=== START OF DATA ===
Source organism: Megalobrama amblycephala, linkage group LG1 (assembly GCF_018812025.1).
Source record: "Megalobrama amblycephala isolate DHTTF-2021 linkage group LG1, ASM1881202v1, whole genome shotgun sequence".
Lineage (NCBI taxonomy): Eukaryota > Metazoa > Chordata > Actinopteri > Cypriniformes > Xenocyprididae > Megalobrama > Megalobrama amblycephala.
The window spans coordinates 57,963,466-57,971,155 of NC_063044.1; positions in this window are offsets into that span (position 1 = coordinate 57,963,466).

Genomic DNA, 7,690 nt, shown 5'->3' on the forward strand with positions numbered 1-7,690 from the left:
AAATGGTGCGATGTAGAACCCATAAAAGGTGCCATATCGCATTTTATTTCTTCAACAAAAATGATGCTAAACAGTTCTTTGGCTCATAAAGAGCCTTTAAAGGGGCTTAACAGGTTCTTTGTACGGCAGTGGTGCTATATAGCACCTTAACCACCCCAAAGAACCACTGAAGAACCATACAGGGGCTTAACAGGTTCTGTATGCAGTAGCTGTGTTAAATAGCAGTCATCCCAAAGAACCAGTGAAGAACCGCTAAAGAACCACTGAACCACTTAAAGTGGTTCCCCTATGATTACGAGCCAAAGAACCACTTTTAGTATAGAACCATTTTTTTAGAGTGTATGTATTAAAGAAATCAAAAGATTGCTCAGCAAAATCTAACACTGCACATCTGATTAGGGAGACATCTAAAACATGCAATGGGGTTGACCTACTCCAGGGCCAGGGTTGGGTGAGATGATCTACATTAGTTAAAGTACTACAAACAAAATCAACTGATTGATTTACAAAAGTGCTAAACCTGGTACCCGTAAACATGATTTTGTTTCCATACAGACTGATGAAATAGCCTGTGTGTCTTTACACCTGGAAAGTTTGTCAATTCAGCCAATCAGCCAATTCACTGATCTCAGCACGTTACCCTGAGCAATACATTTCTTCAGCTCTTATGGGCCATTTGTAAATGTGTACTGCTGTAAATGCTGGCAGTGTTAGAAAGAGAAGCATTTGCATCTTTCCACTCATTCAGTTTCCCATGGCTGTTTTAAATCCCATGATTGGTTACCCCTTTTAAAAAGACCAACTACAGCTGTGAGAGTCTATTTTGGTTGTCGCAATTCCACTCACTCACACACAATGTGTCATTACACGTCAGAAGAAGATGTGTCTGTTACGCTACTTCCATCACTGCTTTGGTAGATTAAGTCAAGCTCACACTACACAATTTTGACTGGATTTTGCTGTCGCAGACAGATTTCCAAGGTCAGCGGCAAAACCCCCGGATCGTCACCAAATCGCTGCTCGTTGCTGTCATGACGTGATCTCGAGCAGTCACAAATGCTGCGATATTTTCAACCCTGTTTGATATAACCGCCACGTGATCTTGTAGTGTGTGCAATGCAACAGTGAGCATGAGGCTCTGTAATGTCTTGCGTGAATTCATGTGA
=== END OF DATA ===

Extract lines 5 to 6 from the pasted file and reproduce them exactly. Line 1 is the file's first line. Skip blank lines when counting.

Genomic DNA, 7,690 nt, shown 5'->3' on the forward strand with positions numbered 1-7,690 from the left:
AAATGGTGCGATGTAGAACCCATAAAAGGTGCCATATCGCATTTTATTTCTTCAACAAAAATGATGCTAAACAGTTCTTTGGCTCATAAAGAGCCTTTAAAGGGGCTTAACAGGTTCTTTGTACGGCAGTGGTGCTATATAGCACCTTAACCACCCCAAAGAACCACTGAAGAACCATACAGGGGCTTAACAGGTTCTGTATGCAGTAGCTGTGTTAAATAGCAGTCATCCCAAAGAACCAGTGAAGAACCGCTAAAGAACCACTGAACCACTTAAAGTGGTTCCCCTATGATTACGAGCCAAAGAACCACTTTTAGTATAGAACCATTTTTTTAGAGTGTATGTATTAAAGAAATCAAAAGATTGCTCAGCAAAATCTAACACTGCACATCTGATTAGGGAGACATCTAAAACATGCAATGGGGTTGACCTACTCCAGGGCCAGGGTTGGGTGAGATGATCTACATTAGTTAAAGTACTACAAACAAAATCAACTGATTGATTTACAAAAGTGCTAAACCTGGTACCCGTAAACATGATTTTGTTTCCATACAGACTGATGAAATAGCCTGTGTGTCTTTACACCTGGAAAGTTTGTCAATTCAGCCAATCAGCCAATTCACTGATCTCAGCACGTTACCCTGAGCAATACATTTCTTCAGCTCTTATGGGCCATTTGTAAATGTGTACTGCTGTAAATGCTGGCAGTGTTAGAAAGAGAAGCATTTGCATCTTTCCACTCATTCAGTTTCCCATGGCTGTTTTAAATCCCATGATTGGTTACCCCTTTTAAAAAGACCAACTACAGCTGTGAGAGTCTATTTTGGTTGTCGCAATTCCACTCACTCACACACAATGTGTCATTACACGTCAGAAGAAGATGTGTCTGTTACGCTACTTCCATCACTGCTTTGGTAGATTAAGTCAAGCTCACACTACACAATTTTGACTGGATTTTGCTGTCGCAGACAGATTTCCAAGGTCAGCGGCAAAACCCCCGGATCGTCACCAAATCGCTGCTCGTTGCTGTCATGACGTGATCTCGAGCAGTCACAAATGCTGCGATATTTTCAACCCTGTTTGATATAACCGCCACGTGATCTTGTAGTGTGTGCAATGCAACAGTGAGCATGAGGCTCTGTAATGTCTTGCGTGAATTCATGTGA